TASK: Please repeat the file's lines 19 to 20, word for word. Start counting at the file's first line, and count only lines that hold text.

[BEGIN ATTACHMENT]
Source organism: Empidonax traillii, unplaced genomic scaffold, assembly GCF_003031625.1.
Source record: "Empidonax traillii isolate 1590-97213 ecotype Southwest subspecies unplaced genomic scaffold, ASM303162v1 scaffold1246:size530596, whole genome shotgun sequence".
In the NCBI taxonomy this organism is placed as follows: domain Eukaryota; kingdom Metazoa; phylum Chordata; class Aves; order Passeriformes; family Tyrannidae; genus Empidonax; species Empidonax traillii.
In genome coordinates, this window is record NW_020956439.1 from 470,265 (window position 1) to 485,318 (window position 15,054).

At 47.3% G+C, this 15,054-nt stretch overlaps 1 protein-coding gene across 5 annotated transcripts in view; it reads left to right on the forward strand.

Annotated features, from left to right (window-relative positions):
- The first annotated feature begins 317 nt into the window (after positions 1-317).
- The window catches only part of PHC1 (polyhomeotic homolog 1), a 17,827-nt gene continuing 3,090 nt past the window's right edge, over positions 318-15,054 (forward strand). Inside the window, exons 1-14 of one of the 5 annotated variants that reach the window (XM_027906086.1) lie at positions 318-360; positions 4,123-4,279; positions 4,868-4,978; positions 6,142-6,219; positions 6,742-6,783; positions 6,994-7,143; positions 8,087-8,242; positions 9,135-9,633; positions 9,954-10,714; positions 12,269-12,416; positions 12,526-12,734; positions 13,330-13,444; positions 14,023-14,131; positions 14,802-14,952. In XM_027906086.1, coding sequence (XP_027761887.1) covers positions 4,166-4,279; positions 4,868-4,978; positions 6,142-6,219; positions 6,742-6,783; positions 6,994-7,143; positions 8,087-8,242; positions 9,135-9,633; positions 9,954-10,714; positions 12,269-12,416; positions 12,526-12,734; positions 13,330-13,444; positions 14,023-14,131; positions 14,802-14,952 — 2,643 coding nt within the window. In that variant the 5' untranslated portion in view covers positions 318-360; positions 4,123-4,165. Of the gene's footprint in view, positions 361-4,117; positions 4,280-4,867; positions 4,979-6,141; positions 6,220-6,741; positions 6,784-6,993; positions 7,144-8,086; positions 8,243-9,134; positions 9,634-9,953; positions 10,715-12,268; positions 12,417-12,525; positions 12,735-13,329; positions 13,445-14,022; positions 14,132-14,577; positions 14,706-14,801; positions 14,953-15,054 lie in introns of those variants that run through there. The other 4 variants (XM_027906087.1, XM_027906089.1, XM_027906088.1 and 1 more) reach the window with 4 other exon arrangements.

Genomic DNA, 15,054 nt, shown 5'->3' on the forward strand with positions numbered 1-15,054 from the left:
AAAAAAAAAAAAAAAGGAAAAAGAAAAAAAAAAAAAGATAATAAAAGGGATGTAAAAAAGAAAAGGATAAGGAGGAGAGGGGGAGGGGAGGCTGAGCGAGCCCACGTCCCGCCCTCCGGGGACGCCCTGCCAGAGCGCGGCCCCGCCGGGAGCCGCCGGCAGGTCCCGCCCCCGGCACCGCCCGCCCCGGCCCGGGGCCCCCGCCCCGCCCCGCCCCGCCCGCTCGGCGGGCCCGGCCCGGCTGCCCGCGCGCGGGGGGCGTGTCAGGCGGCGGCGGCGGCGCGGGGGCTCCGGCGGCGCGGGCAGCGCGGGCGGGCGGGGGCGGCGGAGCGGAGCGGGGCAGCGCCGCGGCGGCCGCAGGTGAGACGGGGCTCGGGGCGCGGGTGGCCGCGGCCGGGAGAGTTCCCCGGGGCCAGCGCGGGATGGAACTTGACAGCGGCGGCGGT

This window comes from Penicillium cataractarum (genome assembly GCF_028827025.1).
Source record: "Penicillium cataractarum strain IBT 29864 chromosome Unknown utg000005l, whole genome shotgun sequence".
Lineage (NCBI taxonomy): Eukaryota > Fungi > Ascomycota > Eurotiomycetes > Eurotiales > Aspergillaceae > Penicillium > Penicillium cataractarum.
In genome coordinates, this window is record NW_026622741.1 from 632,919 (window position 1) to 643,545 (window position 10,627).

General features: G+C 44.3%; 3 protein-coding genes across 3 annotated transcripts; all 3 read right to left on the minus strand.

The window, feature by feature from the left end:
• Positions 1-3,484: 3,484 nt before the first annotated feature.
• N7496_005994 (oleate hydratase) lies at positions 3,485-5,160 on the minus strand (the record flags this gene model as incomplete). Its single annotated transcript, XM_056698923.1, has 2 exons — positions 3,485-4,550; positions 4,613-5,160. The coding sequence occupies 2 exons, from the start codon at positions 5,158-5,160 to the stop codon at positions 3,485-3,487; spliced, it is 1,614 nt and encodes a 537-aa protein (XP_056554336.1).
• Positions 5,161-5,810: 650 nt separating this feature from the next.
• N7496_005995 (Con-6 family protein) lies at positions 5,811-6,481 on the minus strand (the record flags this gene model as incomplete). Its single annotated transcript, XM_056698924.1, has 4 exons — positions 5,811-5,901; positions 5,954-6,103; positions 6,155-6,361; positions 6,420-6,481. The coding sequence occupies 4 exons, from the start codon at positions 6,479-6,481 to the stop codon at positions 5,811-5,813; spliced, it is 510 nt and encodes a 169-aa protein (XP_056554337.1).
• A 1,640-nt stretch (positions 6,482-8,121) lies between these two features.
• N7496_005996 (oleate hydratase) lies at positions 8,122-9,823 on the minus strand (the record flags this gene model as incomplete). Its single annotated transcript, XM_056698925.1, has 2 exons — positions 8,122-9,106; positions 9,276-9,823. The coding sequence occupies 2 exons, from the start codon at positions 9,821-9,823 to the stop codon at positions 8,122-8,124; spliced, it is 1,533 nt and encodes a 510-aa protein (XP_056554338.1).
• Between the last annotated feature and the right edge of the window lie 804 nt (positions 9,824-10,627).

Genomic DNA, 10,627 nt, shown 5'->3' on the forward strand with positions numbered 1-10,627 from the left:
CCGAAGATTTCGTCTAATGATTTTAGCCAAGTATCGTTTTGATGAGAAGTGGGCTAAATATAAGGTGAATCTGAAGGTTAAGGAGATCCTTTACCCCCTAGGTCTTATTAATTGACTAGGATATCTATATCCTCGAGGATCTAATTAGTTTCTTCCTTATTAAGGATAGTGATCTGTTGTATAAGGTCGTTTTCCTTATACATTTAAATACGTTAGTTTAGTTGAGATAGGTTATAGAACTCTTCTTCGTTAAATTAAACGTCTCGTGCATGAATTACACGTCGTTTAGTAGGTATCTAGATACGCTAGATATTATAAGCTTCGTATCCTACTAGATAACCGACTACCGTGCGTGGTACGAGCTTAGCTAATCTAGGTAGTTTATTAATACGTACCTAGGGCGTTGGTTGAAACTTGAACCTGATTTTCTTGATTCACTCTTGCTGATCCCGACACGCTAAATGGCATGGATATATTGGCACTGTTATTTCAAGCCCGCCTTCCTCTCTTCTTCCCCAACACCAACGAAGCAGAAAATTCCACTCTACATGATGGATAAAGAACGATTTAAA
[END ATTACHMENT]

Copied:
• Positions 5,161-5,810: 650 nt separating this feature from the next.
• N7496_005995 (Con-6 family protein) lies at positions 5,811-6,481 on the minus strand (the record flags this gene model as incomplete). Its single annotated transcript, XM_056698924.1, has 4 exons — positions 5,811-5,901; positions 5,954-6,103; positions 6,155-6,361; positions 6,420-6,481. The coding sequence occupies 4 exons, from the start codon at positions 6,479-6,481 to the stop codon at positions 5,811-5,813; spliced, it is 510 nt and encodes a 169-aa protein (XP_056554337.1).